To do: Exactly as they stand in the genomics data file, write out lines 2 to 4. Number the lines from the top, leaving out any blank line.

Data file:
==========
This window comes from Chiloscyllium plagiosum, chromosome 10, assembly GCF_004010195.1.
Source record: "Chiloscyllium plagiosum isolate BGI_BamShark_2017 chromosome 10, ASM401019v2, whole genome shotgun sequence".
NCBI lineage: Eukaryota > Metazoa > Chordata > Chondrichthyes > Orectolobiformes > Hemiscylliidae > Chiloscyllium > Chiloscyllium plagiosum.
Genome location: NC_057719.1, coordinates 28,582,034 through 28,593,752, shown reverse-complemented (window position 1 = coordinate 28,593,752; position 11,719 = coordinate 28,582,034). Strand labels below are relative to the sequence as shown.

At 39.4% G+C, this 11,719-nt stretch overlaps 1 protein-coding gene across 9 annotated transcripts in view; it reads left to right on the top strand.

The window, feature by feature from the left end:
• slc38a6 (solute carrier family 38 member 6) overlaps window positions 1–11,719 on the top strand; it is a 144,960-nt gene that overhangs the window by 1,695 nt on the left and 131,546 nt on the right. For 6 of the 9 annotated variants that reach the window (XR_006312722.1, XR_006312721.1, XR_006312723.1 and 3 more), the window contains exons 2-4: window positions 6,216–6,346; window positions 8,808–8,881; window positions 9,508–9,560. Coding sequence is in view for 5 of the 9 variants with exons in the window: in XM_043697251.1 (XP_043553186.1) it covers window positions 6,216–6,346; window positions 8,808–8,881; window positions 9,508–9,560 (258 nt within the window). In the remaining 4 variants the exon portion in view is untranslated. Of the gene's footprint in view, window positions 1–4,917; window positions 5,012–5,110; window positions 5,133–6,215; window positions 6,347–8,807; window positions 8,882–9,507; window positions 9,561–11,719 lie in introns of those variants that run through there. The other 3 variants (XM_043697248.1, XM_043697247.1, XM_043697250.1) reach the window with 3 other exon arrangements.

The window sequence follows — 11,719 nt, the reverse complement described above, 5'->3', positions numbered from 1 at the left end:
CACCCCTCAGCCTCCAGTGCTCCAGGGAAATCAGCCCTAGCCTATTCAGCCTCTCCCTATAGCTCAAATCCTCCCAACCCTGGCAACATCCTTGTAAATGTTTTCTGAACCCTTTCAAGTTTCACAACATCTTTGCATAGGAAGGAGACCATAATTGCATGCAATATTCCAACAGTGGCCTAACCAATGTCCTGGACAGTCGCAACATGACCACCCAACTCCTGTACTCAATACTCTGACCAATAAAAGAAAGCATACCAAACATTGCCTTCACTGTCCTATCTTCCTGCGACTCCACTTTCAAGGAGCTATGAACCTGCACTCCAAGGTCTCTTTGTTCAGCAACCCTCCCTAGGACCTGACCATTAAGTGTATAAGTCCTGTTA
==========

Source record: "Chiloscyllium plagiosum isolate BGI_BamShark_2017 chromosome 10, ASM401019v2, whole genome shotgun sequence".
NCBI lineage: Eukaryota > Metazoa > Chordata > Chondrichthyes > Orectolobiformes > Hemiscylliidae > Chiloscyllium > Chiloscyllium plagiosum.
Genome location: NC_057719.1, coordinates 28,582,034 through 28,593,752, shown reverse-complemented (window position 1 = coordinate 28,593,752; position 11,719 = coordinate 28,582,034). Strand labels below are relative to the sequence as shown.